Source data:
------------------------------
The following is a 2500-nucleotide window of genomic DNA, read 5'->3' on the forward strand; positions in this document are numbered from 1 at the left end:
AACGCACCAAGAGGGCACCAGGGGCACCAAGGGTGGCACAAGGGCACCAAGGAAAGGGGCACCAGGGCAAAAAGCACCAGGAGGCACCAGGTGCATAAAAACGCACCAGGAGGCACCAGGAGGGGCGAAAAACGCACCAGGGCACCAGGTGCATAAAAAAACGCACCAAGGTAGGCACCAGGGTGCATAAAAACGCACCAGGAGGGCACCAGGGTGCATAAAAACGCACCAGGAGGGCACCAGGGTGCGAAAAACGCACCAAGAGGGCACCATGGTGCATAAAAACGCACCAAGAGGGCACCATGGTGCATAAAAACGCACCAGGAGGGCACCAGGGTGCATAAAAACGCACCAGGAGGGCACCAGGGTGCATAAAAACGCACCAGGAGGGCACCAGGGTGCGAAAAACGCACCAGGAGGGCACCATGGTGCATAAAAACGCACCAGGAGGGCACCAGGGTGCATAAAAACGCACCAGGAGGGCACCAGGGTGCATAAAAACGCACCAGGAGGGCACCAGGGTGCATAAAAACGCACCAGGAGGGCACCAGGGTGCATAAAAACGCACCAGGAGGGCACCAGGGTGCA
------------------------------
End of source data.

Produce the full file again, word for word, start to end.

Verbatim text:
The following is a 2500-nucleotide window of genomic DNA, read 5'->3' on the forward strand; positions in this document are numbered from 1 at the left end:
AACGCACCAAGAGGGCACCAGGGGCACCAAGGGTGGCACAAGGGCACCAAGGAAAGGGGCACCAGGGCAAAAAGCACCAGGAGGCACCAGGTGCATAAAAACGCACCAGGAGGCACCAGGAGGGGCGAAAAACGCACCAGGGCACCAGGTGCATAAAAAAACGCACCAAGGTAGGCACCAGGGTGCATAAAAACGCACCAGGAGGGCACCAGGGTGCATAAAAACGCACCAGGAGGGCACCAGGGTGCGAAAAACGCACCAAGAGGGCACCATGGTGCATAAAAACGCACCAAGAGGGCACCATGGTGCATAAAAACGCACCAGGAGGGCACCAGGGTGCATAAAAACGCACCAGGAGGGCACCAGGGTGCATAAAAACGCACCAGGAGGGCACCAGGGTGCGAAAAACGCACCAGGAGGGCACCATGGTGCATAAAAACGCACCAGGAGGGCACCAGGGTGCATAAAAACGCACCAGGAGGGCACCAGGGTGCATAAAAACGCACCAGGAGGGCACCAGGGTGCATAAAAACGCACCAGGAGGGCACCAGGGTGCATAAAAACGCACCAGGAGGGCACCAGGGTGCA